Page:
- People with health anxiety hold dysfunctional core beliefs about health and illness.
- One dysfunctional belief held by those with health anxiety is the overestimation of the probability and severity of disease.
- Core beliefs are reinforced by information processing, in which we pay more attention to data that confirms our belief.
You are scrolling away on TikTok and suddenly come across a video of a young person sharing their story about how they were tragically diagnosed with cancer. It grips you. It is as if all of your fears are captured in one brief, random video. So, of course, you watch the whole thing. Maybe you even watch it a second time. And now the algorithm, with its clever and resourceful methods, knows your weakness. So you start seeing more and more videos about people with serious and/or terminal illnesses.
Before long, it seems like sickness and disease are everywhere, lurking behind every corner. You might even start "keeping an eye out" for symptoms that are similar to those described in some of these stories. You probably know these videos aren’t helping you. After all, you certainly don’t feel any less anxious after watching them. But let me tell you exactly why it isn’t helping you.
Your beliefs are strengthened by the information you pay attention to
People with health anxiety tend to hold dysfunctional beliefs about health and illness. One of these dysfunctional beliefs is the overestimation of threat. This is the assumption that diseases are more common and more severe than they are in reality, statistically speaking. For example, people who hold this belief might overestimate the likelihood that they will develop cancer or contract an infectious disease. They might also assume that, if they do develop or contract a disease, that disease will be more severe or deadly than is statistically likely.
I am not saying that people don’t develop and die from serious diseases; I am saying that your estimation is probably inaccurate.
And when you hold a belief about anything, that belief is strengthened through the process of reinforcement. You pay selective attention to the information in your environment that confirms your belief and ignore or dismiss the information that disconfirms this belief. You soak up all the tragic stories about sickness and dying on TikTok and you pay much less attention to the (more common) stories about healthy people and/or people who recover from an illness.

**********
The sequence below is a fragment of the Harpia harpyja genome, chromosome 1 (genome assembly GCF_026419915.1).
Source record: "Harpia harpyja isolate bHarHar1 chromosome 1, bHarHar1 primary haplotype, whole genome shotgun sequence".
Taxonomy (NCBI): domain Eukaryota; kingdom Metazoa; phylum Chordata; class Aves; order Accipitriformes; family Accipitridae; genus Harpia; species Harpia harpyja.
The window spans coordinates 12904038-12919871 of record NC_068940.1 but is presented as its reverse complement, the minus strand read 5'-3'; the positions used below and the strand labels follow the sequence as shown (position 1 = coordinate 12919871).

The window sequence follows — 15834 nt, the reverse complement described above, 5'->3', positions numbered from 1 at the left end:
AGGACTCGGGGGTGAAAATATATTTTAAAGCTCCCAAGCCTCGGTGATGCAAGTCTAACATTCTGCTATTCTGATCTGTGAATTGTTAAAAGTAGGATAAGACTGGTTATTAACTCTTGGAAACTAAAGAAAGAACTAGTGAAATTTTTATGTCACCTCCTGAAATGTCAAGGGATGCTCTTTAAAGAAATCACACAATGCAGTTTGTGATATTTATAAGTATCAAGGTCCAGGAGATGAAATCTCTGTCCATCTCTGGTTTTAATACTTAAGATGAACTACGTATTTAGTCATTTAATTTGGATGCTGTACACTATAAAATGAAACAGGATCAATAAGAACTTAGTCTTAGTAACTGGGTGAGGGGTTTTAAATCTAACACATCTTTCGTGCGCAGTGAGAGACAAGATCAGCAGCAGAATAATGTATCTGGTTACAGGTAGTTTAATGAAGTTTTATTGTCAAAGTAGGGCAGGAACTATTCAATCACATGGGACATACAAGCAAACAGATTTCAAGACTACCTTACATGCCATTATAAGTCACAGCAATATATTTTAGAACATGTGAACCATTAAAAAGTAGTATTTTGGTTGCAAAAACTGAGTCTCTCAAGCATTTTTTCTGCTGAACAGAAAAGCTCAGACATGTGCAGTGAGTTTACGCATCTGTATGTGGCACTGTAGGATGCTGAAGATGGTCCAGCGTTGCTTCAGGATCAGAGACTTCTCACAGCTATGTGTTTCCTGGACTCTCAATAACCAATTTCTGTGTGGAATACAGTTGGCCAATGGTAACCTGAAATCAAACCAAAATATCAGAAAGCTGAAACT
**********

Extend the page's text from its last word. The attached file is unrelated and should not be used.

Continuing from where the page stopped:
All of this only strengthens your belief that sickness and disease are everywhere. And then you become even more convinced that you are bound to get a serious or terminal disease (i.e. the overestimation of threat). Essentially, your fear of disease and dying gets worse.
You can improve this
Changing dysfunctional beliefs about health and illness takes time and concerted effort. But it is an attainable goal. You need to retrain your brain. This happens by being intentional about the information you pay attention to and how you process that information. Refrain from engaging in the tunnel vision thinking error in which you focus primarily on stories of sickness and death.
As a first step, stop spending time watching videos about people’s illnesses on TikTok and other social media platforms. Instead, try to notice all the stories and people in your life who are healthy. Also, pay attention to the many situations in which people overcome an illness or are coping well. And, lastly, if there are people in your life, who, unfortunately, are struggling with a serious disease, have a talk with yourself about the probability and severity of getting one of these diseases.
Protect your mental health by being intentional about the information you take in.